The Peplum genre — aka Italian muscleman flicks a la HERCULES (1958) — churned out seemingly hundreds of bargain basement epics featuring the manly adventures of oiled-up ancient heroes such as Samson, and of course Hercules, but one-time biblical bad guy Goliath also starred in a few entries after being reinvented as a white hat (or white toga, if you prefer). This 1959 outing stars the original Hercules himself, Steve Reeves, as Emiliano, a super-buff woodcutter whose people are preyed upon by an invading barbarian horde and subjected to the usual barbarian degradations such as rape, pillage, arson and murder.
Steve Reeves as Emiliano, soon to be better known as Goliath.
After the killing of his father (who was apparently some kind of high muckety-muck in the community, but the script’s a bit muddy on that) Emiliano adopts a ludicrous mask and fright wig and embarks on a campaign of murderous terror against his foes, bashing them in the head with a big rock on a tether, crushing their throats with a clawed gauntlet, or assaulting them with a massive club.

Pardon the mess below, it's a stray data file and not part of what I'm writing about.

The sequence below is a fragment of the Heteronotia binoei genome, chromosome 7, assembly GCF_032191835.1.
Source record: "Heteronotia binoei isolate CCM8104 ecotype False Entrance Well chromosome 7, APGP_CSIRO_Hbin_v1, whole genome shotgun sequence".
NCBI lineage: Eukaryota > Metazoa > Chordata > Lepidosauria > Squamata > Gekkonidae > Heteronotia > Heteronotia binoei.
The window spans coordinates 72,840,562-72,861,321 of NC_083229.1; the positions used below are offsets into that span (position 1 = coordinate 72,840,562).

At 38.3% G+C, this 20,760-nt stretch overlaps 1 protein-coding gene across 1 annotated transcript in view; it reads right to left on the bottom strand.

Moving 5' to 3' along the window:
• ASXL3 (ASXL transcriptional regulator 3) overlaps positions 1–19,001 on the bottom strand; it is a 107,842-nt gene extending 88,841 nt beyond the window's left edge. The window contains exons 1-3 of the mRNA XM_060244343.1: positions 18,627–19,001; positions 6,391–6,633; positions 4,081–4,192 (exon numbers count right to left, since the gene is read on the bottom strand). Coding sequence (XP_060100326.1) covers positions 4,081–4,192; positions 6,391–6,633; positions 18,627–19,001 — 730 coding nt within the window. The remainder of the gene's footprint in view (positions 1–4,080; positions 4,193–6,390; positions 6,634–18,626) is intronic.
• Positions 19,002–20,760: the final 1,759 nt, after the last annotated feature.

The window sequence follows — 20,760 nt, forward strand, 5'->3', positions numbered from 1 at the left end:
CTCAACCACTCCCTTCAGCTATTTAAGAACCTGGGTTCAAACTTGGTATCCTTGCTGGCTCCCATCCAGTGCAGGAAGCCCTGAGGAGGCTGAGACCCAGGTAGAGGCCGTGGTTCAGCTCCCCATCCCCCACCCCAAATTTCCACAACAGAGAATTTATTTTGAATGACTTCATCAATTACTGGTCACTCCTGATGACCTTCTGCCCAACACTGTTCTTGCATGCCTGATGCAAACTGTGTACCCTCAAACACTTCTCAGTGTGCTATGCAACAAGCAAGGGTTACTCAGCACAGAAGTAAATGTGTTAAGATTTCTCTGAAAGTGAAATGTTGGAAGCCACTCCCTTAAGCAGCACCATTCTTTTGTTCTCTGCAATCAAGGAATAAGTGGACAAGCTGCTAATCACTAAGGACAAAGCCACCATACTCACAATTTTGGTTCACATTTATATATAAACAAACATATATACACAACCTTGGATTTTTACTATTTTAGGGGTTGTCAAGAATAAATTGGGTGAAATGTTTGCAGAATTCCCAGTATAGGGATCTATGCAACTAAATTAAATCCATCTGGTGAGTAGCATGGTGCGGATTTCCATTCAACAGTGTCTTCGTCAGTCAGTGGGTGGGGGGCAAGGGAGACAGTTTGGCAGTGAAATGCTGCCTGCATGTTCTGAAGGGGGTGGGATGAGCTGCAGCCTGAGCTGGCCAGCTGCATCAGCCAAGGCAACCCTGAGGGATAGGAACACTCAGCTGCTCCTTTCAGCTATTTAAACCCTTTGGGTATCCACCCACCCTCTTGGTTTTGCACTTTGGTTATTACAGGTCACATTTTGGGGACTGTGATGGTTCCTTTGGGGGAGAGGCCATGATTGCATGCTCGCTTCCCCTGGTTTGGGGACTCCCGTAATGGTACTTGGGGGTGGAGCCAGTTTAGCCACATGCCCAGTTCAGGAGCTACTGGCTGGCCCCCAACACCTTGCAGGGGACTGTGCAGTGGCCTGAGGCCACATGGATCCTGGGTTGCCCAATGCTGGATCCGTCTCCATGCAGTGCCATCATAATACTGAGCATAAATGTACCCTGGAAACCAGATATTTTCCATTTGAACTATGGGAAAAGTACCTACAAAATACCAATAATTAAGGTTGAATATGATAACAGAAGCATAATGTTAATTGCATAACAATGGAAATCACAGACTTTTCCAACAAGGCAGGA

Any way you cut it and no matter what weapons are deployed, the guy kills a shitload of barbarians before the bad guys get sick of him having the nerve to defend the innocent, so he’s soon a wanted man. And for no good reason the barbarians think the masked raider is a monster and dub him Goliath. Don't ask me why.
During the requisite bouts of violence and homoerotic displays of greasy, straining thews and superhuman feats of strength, Londo, the incredibly hot daughter of one of the invaders, finds herself dripping like a broken refrigerator at the sight of our hero and in no time a forbidden love affair is in full swing.
Playing the haughty barbarian princess is Chelo Alonso, a Cuban/Mexican dancer and former star of the Folies-Bergères in Paris, and she is one thermonuclear warrior goddess whose look reminds me of Halle Berry.
Yeah, this one's got pretty much everything you'd want in a Peplum flick with the exception of a couple of rubber-suit monsters, and it's packed with enough action, romance and eye candy to make any audience happy. Now available in a gorgeous print as half of a Goliath double bill on DVD, GOLIATH AND THE BARBARIANS is a lot better than you might expect and is a terrific bit of Saturday matinee fodder that I enjoyed quite a lot. And while it can't hope to compete in terms of budget, in terms of solid entertainment this film beats BEOWULF by leaps and bounds. TRUST YER BUNCHE!!!